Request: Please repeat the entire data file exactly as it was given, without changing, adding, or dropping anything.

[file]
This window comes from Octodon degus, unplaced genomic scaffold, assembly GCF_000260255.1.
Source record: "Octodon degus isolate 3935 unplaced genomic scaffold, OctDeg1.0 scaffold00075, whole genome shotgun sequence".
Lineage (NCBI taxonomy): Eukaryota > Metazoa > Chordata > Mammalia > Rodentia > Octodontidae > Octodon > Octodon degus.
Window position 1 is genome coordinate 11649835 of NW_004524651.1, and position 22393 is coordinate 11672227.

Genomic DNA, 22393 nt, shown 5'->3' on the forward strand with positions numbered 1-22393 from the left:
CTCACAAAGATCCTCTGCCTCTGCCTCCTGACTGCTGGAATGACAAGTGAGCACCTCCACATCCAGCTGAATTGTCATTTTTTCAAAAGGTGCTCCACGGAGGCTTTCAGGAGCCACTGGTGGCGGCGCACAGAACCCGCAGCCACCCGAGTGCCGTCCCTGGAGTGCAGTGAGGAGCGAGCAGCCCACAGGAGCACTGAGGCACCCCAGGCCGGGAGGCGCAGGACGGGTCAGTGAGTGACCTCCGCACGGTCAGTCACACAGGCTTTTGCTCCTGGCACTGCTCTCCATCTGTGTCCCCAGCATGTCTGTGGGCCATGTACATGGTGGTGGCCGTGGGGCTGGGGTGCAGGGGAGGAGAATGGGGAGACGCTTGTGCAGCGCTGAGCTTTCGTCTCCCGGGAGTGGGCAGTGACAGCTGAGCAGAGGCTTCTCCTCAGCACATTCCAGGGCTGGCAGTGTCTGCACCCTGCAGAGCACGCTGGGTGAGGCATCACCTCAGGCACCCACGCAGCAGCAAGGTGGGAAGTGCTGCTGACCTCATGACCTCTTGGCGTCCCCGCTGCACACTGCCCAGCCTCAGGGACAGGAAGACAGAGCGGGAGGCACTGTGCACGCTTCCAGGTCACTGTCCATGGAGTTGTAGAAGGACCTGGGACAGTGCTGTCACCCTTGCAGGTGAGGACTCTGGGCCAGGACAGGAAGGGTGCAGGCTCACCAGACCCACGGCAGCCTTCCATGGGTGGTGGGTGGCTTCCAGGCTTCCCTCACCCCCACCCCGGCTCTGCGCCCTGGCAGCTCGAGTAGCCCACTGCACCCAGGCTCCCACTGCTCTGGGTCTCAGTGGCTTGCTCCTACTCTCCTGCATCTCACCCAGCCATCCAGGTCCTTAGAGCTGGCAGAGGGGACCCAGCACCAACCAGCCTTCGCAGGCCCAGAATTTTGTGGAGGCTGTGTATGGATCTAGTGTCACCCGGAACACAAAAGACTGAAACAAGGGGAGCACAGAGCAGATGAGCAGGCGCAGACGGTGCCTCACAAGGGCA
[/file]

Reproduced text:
This window comes from Octodon degus, unplaced genomic scaffold, assembly GCF_000260255.1.
Source record: "Octodon degus isolate 3935 unplaced genomic scaffold, OctDeg1.0 scaffold00075, whole genome shotgun sequence".
Lineage (NCBI taxonomy): Eukaryota > Metazoa > Chordata > Mammalia > Rodentia > Octodontidae > Octodon > Octodon degus.
Window position 1 is genome coordinate 11649835 of NW_004524651.1, and position 22393 is coordinate 11672227.

Genomic DNA, 22393 nt, shown 5'->3' on the forward strand with positions numbered 1-22393 from the left:
CTCACAAAGATCCTCTGCCTCTGCCTCCTGACTGCTGGAATGACAAGTGAGCACCTCCACATCCAGCTGAATTGTCATTTTTTCAAAAGGTGCTCCACGGAGGCTTTCAGGAGCCACTGGTGGCGGCGCACAGAACCCGCAGCCACCCGAGTGCCGTCCCTGGAGTGCAGTGAGGAGCGAGCAGCCCACAGGAGCACTGAGGCACCCCAGGCCGGGAGGCGCAGGACGGGTCAGTGAGTGACCTCCGCACGGTCAGTCACACAGGCTTTTGCTCCTGGCACTGCTCTCCATCTGTGTCCCCAGCATGTCTGTGGGCCATGTACATGGTGGTGGCCGTGGGGCTGGGGTGCAGGGGAGGAGAATGGGGAGACGCTTGTGCAGCGCTGAGCTTTCGTCTCCCGGGAGTGGGCAGTGACAGCTGAGCAGAGGCTTCTCCTCAGCACATTCCAGGGCTGGCAGTGTCTGCACCCTGCAGAGCACGCTGGGTGAGGCATCACCTCAGGCACCCACGCAGCAGCAAGGTGGGAAGTGCTGCTGACCTCATGACCTCTTGGCGTCCCCGCTGCACACTGCCCAGCCTCAGGGACAGGAAGACAGAGCGGGAGGCACTGTGCACGCTTCCAGGTCACTGTCCATGGAGTTGTAGAAGGACCTGGGACAGTGCTGTCACCCTTGCAGGTGAGGACTCTGGGCCAGGACAGGAAGGGTGCAGGCTCACCAGACCCACGGCAGCCTTCCATGGGTGGTGGGTGGCTTCCAGGCTTCCCTCACCCCCACCCCGGCTCTGCGCCCTGGCAGCTCGAGTAGCCCACTGCACCCAGGCTCCCACTGCTCTGGGTCTCAGTGGCTTGCTCCTACTCTCCTGCATCTCACCCAGCCATCCAGGTCCTTAGAGCTGGCAGAGGGGACCCAGCACCAACCAGCCTTCGCAGGCCCAGAATTTTGTGGAGGCTGTGTATGGATCTAGTGTCACCCGGAACACAAAAGACTGAAACAAGGGGAGCACAGAGCAGATGAGCAGGCGCAGACGGTGCCTCACAAGGGCA